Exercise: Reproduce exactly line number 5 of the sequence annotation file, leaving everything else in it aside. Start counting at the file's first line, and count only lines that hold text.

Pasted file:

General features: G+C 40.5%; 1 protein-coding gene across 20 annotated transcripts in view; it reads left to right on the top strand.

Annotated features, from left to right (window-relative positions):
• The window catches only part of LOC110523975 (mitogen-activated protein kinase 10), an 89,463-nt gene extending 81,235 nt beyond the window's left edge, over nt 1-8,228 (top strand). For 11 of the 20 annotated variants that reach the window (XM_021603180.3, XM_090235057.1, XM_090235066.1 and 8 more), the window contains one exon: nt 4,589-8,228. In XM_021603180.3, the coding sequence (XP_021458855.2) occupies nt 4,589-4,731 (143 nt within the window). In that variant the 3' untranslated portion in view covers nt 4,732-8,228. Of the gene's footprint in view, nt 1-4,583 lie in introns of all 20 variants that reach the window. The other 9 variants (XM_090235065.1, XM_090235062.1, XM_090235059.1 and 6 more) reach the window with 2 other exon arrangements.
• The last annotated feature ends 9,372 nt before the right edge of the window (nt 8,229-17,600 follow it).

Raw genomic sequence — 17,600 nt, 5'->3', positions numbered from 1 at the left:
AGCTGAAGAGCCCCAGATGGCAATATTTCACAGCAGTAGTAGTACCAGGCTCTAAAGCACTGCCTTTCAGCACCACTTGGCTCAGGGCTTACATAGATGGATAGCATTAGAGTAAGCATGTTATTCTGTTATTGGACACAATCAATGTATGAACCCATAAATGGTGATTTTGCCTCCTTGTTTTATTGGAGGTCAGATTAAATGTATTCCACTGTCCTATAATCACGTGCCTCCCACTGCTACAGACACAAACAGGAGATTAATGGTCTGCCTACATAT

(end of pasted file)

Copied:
Raw genomic sequence — 17,600 nt, 5'->3', positions numbered from 1 at the left: